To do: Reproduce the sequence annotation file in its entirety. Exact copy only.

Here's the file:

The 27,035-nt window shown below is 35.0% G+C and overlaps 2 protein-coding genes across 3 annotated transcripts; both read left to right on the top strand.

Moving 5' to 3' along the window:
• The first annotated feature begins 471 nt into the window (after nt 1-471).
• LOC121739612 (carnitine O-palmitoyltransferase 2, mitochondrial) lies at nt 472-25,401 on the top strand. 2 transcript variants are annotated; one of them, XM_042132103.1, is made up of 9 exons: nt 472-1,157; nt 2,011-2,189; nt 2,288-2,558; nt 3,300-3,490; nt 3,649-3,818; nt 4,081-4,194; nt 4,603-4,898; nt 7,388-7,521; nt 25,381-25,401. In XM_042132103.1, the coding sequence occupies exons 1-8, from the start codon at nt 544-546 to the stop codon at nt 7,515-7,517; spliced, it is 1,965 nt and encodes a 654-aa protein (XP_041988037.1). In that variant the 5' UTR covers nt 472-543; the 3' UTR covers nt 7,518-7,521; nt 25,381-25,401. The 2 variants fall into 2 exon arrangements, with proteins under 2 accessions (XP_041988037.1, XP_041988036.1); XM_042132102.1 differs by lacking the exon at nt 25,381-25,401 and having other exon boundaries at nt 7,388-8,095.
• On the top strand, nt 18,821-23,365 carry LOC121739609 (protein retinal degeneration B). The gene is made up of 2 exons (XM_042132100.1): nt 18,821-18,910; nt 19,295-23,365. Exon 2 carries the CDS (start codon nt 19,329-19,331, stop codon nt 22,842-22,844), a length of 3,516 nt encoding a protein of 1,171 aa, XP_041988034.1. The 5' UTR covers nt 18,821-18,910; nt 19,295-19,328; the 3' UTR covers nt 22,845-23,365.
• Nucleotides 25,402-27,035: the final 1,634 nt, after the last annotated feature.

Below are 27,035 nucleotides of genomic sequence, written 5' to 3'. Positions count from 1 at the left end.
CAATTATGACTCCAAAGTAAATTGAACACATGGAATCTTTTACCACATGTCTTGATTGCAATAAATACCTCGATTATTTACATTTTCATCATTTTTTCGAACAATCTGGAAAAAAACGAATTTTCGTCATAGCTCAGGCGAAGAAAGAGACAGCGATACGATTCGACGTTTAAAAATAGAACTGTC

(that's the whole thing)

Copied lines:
The 27,035-nt window shown below is 35.0% G+C and overlaps 2 protein-coding genes across 3 annotated transcripts; both read left to right on the top strand.

Moving 5' to 3' along the window:
• The first annotated feature begins 471 nt into the window (after nt 1-471).
• LOC121739612 (carnitine O-palmitoyltransferase 2, mitochondrial) lies at nt 472-25,401 on the top strand. 2 transcript variants are annotated; one of them, XM_042132103.1, is made up of 9 exons: nt 472-1,157; nt 2,011-2,189; nt 2,288-2,558; nt 3,300-3,490; nt 3,649-3,818; nt 4,081-4,194; nt 4,603-4,898; nt 7,388-7,521; nt 25,381-25,401. In XM_042132103.1, the coding sequence occupies exons 1-8, from the start codon at nt 544-546 to the stop codon at nt 7,515-7,517; spliced, it is 1,965 nt and encodes a 654-aa protein (XP_041988037.1). In that variant the 5' UTR covers nt 472-543; the 3' UTR covers nt 7,518-7,521; nt 25,381-25,401. The 2 variants fall into 2 exon arrangements, with proteins under 2 accessions (XP_041988037.1, XP_041988036.1); XM_042132102.1 differs by lacking the exon at nt 25,381-25,401 and having other exon boundaries at nt 7,388-8,095.
• On the top strand, nt 18,821-23,365 carry LOC121739609 (protein retinal degeneration B). The gene is made up of 2 exons (XM_042132100.1): nt 18,821-18,910; nt 19,295-23,365. Exon 2 carries the CDS (start codon nt 19,329-19,331, stop codon nt 22,842-22,844), a length of 3,516 nt encoding a protein of 1,171 aa, XP_041988034.1. The 5' UTR covers nt 18,821-18,910; nt 19,295-19,328; the 3' UTR covers nt 22,845-23,365.
• Nucleotides 25,402-27,035: the final 1,634 nt, after the last annotated feature.

Below are 27,035 nucleotides of genomic sequence, written 5' to 3'. Positions count from 1 at the left end.
CAATTATGACTCCAAAGTAAATTGAACACATGGAATCTTTTACCACATGTCTTGATTGCAATAAATACCTCGATTATTTACATTTTCATCATTTTTTCGAACAATCTGGAAAAAAACGAATTTTCGTCATAGCTCAGGCGAAGAAAGAGACAGCGATACGATTCGACGTTTAAAAATAGAACTGTC